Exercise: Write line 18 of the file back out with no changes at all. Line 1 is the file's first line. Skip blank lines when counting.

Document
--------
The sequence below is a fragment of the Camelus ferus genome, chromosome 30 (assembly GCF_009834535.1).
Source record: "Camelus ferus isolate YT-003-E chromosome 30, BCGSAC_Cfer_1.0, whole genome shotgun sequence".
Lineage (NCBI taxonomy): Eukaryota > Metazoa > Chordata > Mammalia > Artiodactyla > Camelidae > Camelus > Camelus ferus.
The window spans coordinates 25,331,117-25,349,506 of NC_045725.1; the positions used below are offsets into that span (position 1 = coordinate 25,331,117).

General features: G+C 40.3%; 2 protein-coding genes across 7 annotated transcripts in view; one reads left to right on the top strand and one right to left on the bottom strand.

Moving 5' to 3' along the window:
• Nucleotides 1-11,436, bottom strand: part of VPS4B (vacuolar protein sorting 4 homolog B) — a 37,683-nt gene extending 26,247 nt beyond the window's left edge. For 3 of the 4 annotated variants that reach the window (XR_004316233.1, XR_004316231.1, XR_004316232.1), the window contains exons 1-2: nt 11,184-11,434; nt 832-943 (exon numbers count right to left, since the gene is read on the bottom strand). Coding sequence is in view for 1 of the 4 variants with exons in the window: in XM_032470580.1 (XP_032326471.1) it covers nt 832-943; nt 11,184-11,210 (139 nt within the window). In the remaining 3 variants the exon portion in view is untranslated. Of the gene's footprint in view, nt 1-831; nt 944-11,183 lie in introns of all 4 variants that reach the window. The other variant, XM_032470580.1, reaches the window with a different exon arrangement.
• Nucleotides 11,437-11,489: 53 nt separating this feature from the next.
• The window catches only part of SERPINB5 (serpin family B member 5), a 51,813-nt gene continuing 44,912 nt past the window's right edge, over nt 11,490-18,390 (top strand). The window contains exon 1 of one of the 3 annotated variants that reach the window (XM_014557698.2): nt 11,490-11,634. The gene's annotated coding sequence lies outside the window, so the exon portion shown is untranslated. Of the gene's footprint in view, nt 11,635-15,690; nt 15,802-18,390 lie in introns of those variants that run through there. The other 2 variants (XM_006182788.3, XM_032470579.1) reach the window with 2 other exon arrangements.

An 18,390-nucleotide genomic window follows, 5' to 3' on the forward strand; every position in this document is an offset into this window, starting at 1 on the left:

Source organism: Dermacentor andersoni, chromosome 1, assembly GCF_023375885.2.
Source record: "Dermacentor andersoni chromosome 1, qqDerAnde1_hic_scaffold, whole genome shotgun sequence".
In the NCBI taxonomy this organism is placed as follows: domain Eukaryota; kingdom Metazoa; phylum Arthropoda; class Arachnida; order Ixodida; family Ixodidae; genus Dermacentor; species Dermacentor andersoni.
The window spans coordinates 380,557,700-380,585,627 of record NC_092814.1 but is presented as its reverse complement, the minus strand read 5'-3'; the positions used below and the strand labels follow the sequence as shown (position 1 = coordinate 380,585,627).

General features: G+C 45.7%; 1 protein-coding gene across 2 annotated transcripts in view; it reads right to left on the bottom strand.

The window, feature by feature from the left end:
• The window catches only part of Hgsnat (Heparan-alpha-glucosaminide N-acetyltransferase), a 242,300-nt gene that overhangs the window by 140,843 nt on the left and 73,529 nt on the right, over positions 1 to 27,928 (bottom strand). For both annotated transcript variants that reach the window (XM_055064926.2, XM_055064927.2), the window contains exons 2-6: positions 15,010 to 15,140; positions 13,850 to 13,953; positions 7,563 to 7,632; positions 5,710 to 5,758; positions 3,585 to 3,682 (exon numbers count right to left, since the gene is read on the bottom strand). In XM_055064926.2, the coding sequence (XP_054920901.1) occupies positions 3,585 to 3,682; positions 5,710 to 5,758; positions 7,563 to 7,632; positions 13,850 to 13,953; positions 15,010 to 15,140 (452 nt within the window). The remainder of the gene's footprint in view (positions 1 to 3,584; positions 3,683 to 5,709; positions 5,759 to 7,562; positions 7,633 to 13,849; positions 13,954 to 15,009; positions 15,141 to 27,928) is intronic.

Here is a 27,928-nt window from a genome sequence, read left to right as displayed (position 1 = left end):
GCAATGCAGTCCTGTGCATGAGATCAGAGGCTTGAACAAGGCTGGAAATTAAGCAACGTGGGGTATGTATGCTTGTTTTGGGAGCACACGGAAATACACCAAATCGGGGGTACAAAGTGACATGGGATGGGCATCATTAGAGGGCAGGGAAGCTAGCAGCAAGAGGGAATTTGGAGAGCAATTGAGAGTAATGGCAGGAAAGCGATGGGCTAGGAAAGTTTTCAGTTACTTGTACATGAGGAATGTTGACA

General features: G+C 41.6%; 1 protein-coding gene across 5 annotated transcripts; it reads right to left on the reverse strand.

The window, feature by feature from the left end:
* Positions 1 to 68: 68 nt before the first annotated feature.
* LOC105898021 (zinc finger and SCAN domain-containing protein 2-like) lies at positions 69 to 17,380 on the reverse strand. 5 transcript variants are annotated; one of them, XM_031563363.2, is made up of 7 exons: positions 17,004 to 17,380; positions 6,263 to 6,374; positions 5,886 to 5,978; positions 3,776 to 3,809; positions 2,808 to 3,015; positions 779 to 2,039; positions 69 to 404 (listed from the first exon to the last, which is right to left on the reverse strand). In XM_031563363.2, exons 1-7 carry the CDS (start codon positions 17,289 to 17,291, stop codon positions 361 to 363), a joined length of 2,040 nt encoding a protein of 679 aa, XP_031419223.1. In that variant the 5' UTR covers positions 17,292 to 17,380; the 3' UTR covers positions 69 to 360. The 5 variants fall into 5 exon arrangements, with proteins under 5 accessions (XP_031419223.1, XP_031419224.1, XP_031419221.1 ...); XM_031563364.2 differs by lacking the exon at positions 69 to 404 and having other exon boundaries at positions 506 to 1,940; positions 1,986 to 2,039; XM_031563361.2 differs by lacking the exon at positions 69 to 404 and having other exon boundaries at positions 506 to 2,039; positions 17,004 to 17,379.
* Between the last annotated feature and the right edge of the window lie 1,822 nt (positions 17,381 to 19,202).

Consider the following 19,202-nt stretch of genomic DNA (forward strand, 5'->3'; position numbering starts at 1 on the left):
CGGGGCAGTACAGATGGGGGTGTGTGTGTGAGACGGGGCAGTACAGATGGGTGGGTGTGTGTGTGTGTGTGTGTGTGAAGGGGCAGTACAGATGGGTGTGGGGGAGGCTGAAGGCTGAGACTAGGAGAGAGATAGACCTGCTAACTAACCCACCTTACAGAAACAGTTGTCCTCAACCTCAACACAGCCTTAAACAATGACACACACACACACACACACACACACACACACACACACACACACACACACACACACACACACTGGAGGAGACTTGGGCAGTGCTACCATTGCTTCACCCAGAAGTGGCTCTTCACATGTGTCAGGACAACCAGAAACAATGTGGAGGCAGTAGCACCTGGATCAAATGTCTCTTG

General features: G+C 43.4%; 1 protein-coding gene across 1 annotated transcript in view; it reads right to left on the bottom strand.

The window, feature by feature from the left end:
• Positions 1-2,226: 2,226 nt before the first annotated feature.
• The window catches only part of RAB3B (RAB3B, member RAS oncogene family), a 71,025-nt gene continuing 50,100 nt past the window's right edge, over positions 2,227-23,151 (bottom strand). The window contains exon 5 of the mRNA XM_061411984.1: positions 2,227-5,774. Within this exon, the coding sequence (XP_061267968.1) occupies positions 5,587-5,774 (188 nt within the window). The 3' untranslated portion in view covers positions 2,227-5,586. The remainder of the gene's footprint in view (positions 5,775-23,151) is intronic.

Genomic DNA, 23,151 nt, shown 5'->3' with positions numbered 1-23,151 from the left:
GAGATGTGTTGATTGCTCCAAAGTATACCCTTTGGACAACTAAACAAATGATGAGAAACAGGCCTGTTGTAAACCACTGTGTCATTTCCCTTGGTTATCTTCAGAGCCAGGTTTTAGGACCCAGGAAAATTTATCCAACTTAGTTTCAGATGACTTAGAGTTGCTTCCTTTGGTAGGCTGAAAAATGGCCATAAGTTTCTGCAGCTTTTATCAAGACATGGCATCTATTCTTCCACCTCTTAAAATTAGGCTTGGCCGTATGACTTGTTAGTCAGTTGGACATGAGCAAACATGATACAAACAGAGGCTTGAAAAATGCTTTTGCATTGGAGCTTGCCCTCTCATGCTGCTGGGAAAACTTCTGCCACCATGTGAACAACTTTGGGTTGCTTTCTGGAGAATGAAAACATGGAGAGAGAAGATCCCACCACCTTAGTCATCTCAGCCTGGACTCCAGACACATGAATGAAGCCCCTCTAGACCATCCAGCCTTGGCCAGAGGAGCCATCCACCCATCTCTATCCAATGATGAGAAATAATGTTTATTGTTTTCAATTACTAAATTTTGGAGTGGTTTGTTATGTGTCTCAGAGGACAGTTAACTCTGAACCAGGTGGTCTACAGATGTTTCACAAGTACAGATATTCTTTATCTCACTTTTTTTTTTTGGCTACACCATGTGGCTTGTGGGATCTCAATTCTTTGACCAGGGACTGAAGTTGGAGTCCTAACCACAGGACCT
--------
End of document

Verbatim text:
Here is a 27,928-nt window from a genome sequence, read left to right as displayed (position 1 = left end):